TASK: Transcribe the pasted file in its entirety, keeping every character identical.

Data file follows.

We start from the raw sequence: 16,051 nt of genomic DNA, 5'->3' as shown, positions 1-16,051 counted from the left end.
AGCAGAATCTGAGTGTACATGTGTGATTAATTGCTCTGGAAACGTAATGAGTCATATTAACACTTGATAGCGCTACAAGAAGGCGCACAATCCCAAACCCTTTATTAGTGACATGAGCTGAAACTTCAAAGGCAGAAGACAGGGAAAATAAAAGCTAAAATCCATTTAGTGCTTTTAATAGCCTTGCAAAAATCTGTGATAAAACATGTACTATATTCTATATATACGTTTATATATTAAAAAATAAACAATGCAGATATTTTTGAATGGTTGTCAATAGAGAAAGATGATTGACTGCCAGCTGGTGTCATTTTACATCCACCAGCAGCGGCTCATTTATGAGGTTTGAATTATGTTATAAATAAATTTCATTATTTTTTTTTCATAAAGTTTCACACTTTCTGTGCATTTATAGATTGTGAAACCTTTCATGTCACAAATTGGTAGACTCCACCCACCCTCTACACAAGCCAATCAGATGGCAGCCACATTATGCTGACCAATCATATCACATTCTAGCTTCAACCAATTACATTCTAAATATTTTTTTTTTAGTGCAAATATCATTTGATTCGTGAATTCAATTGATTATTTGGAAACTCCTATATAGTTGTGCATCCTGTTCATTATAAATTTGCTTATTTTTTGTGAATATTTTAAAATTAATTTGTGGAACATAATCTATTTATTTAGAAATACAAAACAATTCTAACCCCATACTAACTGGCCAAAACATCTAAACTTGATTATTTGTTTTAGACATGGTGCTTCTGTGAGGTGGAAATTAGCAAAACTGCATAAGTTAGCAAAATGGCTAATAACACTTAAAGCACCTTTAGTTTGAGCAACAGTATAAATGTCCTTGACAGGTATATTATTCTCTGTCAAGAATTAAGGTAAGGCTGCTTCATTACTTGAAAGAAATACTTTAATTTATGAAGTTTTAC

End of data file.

We start from the raw sequence: 16,051 nt of genomic DNA, 5'->3' as shown, positions 1-16,051 counted from the left end.
AGCAGAATCTGAGTGTACATGTGTGATTAATTGCTCTGGAAACGTAATGAGTCATATTAACACTTGATAGCGCTACAAGAAGGCGCACAATCCCAAACCCTTTATTAGTGACATGAGCTGAAACTTCAAAGGCAGAAGACAGGGAAAATAAAAGCTAAAATCCATTTAGTGCTTTTAATAGCCTTGCAAAAATCTGTGATAAAACATGTACTATATTCTATATATACGTTTATATATTAAAAAATAAACAATGCAGATATTTTTGAATGGTTGTCAATAGAGAAAGATGATTGACTGCCAGCTGGTGTCATTTTACATCCACCAGCAGCGGCTCATTTATGAGGTTTGAATTATGTTATAAATAAATTTCATTATTTTTTTTTCATAAAGTTTCACACTTTCTGTGCATTTATAGATTGTGAAACCTTTCATGTCACAAATTGGTAGACTCCACCCACCCTCTACACAAGCCAATCAGATGGCAGCCACATTATGCTGACCAATCATATCACATTCTAGCTTCAACCAATTACATTCTAAATATTTTTTTTTTAGTGCAAATATCATTTGATTCGTGAATTCAATTGATTATTTGGAAACTCCTATATAGTTGTGCATCCTGTTCATTATAAATTTGCTTATTTTTTGTGAATATTTTAAAATTAATTTGTGGAACATAATCTATTTATTTAGAAATACAAAACAATTCTAACCCCATACTAACTGGCCAAAACATCTAAACTTGATTATTTGTTTTAGACATGGTGCTTCTGTGAGGTGGAAATTAGCAAAACTGCATAAGTTAGCAAAATGGCTAATAACACTTAAAGCACCTTTAGTTTGAGCAACAGTATAAATGTCCTTGACAGGTATATTATTCTCTGTCAAGAATTAAGGTAAGGCTGCTTCATTACTTGAAAGAAATACTTTAATTTATGAAGTTTTAC